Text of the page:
New state law mandates meeting of region’s five boards of education
ROMNEY — School boards from the eight easternmost counties in West Virginia will meet jointly here Saturday, but nobody is sure what will come out of the first-ever session.
[cleeng_content id="385091030" description="Read it now!" price="0.49" t="article"]“I think it’s kind of a wait-and-see approach,” said David Banks, the Morgan County superintendent. “I like to see other people try things first.”
The meeting is scheduled for 10 a.m. at the multipurpose room of the West Virginia Secondary School for the Deaf. It will bring together the boards from Hampshire, Pendleton, Hardy, Grant, Mineral, Morgan, Berkeley and Jefferson counties. Collectively the eight counties and the West Virginia Schools for the Deaf and the Blind form RESA 8.
The legislative reform bill enacted in the spring mandated that the county boards within each RESA meet together to examine ways they can collectively reduce costs and improve education.
Part of the impetus for the mandate to meet and consider ways to collaborate was the construction of a joint elementary school by Gilmer and Lewis counties to replace a smaller school in each county. That led to brief speculation at the end of a Hampshire County school board meeting about the possibility of establishing joint schools with Mineral or Hardy counties.
The Hampshire board and Superintendent Marianna Leone have batted around thoughts at a couple of meetings in preparation for Saturday.
“We should have some ideas,” she said.
In contrast, Mineral County Superintendent Rob Woy said his board hasn’t even broached the subject.
“They understand that the bill requires them to meet,” Woy said. “Beyond that I don’t really know that they know what the expectations of the meeting are going to be.”
Woy said Howard O’Cull, the executive director of the West Virginia School Boards Association, will be in attendance. O’Cull has been at some of the joint meetings in the other RESAs, Woy said.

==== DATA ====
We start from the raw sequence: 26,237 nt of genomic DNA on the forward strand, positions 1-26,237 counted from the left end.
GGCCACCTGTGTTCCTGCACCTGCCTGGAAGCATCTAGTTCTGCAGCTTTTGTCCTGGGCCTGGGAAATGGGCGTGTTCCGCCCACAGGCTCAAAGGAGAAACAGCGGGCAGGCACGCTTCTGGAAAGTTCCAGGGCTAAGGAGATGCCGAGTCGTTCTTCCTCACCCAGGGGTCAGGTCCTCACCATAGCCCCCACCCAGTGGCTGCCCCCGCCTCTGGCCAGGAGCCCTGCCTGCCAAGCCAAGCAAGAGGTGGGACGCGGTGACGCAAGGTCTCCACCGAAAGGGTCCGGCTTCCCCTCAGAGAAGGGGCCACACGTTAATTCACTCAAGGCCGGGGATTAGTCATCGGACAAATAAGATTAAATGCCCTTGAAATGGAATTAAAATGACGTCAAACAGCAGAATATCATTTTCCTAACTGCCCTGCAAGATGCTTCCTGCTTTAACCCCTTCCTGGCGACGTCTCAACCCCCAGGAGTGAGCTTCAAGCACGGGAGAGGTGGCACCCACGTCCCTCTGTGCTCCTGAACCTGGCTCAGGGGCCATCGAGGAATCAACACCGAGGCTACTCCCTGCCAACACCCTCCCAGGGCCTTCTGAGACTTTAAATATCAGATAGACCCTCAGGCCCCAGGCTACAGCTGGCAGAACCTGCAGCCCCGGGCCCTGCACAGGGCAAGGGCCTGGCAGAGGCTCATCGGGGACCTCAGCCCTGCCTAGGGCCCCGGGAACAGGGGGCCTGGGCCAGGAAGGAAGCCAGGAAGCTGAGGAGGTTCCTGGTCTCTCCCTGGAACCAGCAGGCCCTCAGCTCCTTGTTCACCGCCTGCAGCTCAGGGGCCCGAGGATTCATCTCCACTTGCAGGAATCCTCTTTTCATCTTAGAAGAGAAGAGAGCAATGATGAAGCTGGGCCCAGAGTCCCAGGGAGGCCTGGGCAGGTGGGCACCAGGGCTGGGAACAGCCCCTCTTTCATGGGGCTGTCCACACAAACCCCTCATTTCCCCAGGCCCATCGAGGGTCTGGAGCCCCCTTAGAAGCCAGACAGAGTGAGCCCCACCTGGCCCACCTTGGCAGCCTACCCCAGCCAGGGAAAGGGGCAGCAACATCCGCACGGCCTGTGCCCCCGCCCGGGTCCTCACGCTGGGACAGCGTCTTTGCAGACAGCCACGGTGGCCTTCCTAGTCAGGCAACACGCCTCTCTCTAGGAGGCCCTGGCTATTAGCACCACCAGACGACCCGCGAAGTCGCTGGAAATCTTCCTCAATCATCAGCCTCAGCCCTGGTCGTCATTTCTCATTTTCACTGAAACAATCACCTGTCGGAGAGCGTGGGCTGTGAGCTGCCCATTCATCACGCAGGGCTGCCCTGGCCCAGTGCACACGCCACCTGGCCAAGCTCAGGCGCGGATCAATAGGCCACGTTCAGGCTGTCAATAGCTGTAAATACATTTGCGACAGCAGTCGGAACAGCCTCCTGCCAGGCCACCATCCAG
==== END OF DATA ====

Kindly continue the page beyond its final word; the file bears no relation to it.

Banks said Dr. William Queen, president of the Berkeley County school board and of the RESA 8 board, would preside at the session.
Queen did not respond to an email request for comment. Jefferson County Superintendent Susan Wall didn’t return two calls asking for comment.
“The meeting hasn’t occurred yet so she doesn’t have anything to report,” said her secretary, Janet Harner, following the second call.
Each school board will have to be called into session separately as the meeting begins.
Some small proposals are floating around.
Hampshire board President Gerald Mathias suggested the counties could collectively retain legal counsel, trimming that expense.
Other staff sharing ideas have been floated.
Leone said two or three counties could share a driver’s education instructor. Banks said counties might be able to share directors for attendance or nutrition. Both are required by the state, but neither is usually a full-time job in counties Hampshire’s size or smaller.
The counties have worked out cooperation in the past.
Leone reminded her board that RESA 8 put together a joint milk bid last fall when the dairy that had the contract pulled out of every county except Berkeley.
And Woy pointed to the Tri-County Technical Center in Petersburg, which provides career and vocational courses for Grant, Hardy and Pendleton counties.
Talk of consolidated schools is unlikely in the wake of the Lewis-Gilmer attempt, Banks said.
“There are disagreements about who’s in charge and what that means,” he said. “From what I can see from afar they probably should have sat down and ironed out everything that can be ironed out.”